As the school year closes and kids head outdoors to take advantage of more screen-free activities, I can’t help but think about how much our lives, young and old, are dominated by technology. Several articles this week address how automation and artificial intelligence will continue to shape our future. One author suggested we must be forward thinking about preparing our children for a future defined by these advancements in technology, and teach them in school how to adapt to these realities. And are women more at risk globally of losing their jobs to automation than men? Yes, says a McKinsey Institute study. How will AI impact employment and economies? Experts everywhere are trying to predict what lies ahead for mankind at the hands of technology.
I was also struck this week by the ways the world’s children are leading positive change — three Nigerian schoolgirls who are on a mission to end child marriage in their country, and kids across cultures coming together on the football pitch to find commonalities despite their differences.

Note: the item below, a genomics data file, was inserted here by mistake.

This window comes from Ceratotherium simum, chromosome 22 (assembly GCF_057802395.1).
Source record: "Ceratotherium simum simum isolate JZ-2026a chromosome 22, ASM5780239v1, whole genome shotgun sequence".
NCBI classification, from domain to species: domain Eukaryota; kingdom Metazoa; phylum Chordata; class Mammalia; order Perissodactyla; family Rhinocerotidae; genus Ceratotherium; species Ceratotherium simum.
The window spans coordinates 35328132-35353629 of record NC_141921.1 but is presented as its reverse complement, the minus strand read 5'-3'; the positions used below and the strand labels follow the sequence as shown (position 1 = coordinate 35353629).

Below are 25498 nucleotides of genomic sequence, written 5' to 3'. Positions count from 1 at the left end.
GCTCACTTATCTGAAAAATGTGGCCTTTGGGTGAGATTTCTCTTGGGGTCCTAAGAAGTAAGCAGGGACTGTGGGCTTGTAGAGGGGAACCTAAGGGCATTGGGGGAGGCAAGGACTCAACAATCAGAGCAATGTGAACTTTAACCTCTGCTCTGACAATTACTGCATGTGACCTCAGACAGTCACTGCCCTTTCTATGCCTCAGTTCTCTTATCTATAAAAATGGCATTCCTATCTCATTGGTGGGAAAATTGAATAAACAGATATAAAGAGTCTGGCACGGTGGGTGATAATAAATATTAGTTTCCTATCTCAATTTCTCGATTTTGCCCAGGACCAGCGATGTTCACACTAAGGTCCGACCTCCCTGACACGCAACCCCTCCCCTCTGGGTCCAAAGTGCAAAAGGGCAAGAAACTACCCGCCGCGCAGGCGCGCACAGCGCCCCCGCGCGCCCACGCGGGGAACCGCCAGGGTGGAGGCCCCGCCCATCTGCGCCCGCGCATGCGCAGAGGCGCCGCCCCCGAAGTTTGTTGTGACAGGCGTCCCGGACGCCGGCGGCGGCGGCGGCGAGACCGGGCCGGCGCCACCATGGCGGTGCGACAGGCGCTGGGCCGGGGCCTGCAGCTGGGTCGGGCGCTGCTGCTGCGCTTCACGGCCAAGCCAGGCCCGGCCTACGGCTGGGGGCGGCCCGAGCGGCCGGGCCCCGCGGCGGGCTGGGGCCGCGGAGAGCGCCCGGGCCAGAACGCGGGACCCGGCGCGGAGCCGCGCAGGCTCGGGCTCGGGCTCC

Here are my picks for the top Parenting for the Future stories this week:
As we usher in the 4th Industrial Revolution and adapt to a world driven by smart technologies and artificial intelligence, we must also adapt our educational system to prepare the next generation for fundamental changes in how we live and relate to one another.
According to a McKinsey Global Institute research study entitled “The future of women at work: Transitions in the age of automation,” 107 million women across the world will be forced out of jobs despite occupying fewer automation-prone manufacturing occupations than men.
Economists everywhere are trying to predict what the long-term effects of artificial intelligence will be on jobs and global economies.
One expert says technology could improve global health and education significantly, but only if the root cause of the problem is identified and targeted.
Is it better to be born rich or smart? According to Georgetown University professor Anthony P. Carnevale, wealth, not brains remains the strongest predictor of long-term educational and financial success.
Meet three teenage girls tackling one of Nigeria’s biggest crises and setting the stage for others to follow.
Football (soccer) is uniting kids from across cultures on the pitch and on shared values.